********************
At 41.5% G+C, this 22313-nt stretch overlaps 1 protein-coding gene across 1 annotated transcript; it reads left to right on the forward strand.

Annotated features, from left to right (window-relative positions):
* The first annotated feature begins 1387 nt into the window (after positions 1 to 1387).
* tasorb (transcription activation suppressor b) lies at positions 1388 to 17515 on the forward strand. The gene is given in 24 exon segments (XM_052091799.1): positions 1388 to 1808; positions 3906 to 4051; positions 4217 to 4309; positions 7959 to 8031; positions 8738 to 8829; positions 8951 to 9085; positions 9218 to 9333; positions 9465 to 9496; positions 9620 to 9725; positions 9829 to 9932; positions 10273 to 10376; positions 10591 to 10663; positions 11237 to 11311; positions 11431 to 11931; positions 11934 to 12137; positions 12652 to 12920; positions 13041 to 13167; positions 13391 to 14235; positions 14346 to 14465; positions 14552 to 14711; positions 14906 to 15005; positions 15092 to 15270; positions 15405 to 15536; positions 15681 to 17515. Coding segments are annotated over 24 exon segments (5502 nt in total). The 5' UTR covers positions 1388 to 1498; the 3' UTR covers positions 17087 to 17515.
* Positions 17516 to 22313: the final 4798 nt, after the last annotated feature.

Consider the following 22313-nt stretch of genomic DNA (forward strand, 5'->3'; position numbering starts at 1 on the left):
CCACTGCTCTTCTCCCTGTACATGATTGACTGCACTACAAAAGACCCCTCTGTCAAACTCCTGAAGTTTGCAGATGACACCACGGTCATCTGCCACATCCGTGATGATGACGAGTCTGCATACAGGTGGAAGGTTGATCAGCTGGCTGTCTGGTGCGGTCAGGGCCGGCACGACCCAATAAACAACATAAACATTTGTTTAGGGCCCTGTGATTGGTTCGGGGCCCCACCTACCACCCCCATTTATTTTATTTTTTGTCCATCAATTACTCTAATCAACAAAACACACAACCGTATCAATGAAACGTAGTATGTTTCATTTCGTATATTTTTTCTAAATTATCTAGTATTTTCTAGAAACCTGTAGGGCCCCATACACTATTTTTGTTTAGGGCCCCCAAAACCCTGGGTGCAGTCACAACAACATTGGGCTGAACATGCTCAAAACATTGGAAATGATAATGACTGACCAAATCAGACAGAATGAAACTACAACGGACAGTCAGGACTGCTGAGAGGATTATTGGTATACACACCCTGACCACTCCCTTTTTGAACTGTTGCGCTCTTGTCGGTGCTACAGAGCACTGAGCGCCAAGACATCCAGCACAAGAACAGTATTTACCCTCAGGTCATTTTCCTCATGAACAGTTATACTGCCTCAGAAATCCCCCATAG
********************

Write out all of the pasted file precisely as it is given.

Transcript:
At 41.5% G+C, this 22313-nt stretch overlaps 1 protein-coding gene across 1 annotated transcript; it reads left to right on the forward strand.

Annotated features, from left to right (window-relative positions):
* The first annotated feature begins 1387 nt into the window (after positions 1 to 1387).
* tasorb (transcription activation suppressor b) lies at positions 1388 to 17515 on the forward strand. The gene is given in 24 exon segments (XM_052091799.1): positions 1388 to 1808; positions 3906 to 4051; positions 4217 to 4309; positions 7959 to 8031; positions 8738 to 8829; positions 8951 to 9085; positions 9218 to 9333; positions 9465 to 9496; positions 9620 to 9725; positions 9829 to 9932; positions 10273 to 10376; positions 10591 to 10663; positions 11237 to 11311; positions 11431 to 11931; positions 11934 to 12137; positions 12652 to 12920; positions 13041 to 13167; positions 13391 to 14235; positions 14346 to 14465; positions 14552 to 14711; positions 14906 to 15005; positions 15092 to 15270; positions 15405 to 15536; positions 15681 to 17515. Coding segments are annotated over 24 exon segments (5502 nt in total). The 5' UTR covers positions 1388 to 1498; the 3' UTR covers positions 17087 to 17515.
* Positions 17516 to 22313: the final 4798 nt, after the last annotated feature.

Consider the following 22313-nt stretch of genomic DNA (forward strand, 5'->3'; position numbering starts at 1 on the left):
CCACTGCTCTTCTCCCTGTACATGATTGACTGCACTACAAAAGACCCCTCTGTCAAACTCCTGAAGTTTGCAGATGACACCACGGTCATCTGCCACATCCGTGATGATGACGAGTCTGCATACAGGTGGAAGGTTGATCAGCTGGCTGTCTGGTGCGGTCAGGGCCGGCACGACCCAATAAACAACATAAACATTTGTTTAGGGCCCTGTGATTGGTTCGGGGCCCCACCTACCACCCCCATTTATTTTATTTTTTGTCCATCAATTACTCTAATCAACAAAACACACAACCGTATCAATGAAACGTAGTATGTTTCATTTCGTATATTTTTTCTAAATTATCTAGTATTTTCTAGAAACCTGTAGGGCCCCATACACTATTTTTGTTTAGGGCCCCCAAAACCCTGGGTGCAGTCACAACAACATTGGGCTGAACATGCTCAAAACATTGGAAATGATAATGACTGACCAAATCAGACAGAATGAAACTACAACGGACAGTCAGGACTGCTGAGAGGATTATTGGTATACACACCCTGACCACTCCCTTTTTGAACTGTTGCGCTCTTGTCGGTGCTACAGAGCACTGAGCGCCAAGACATCCAGCACAAGAACAGTATTTACCCTCAGGTCATTTTCCTCATGAACAGTTATACTGCCTCAGAAATCCCCCATAG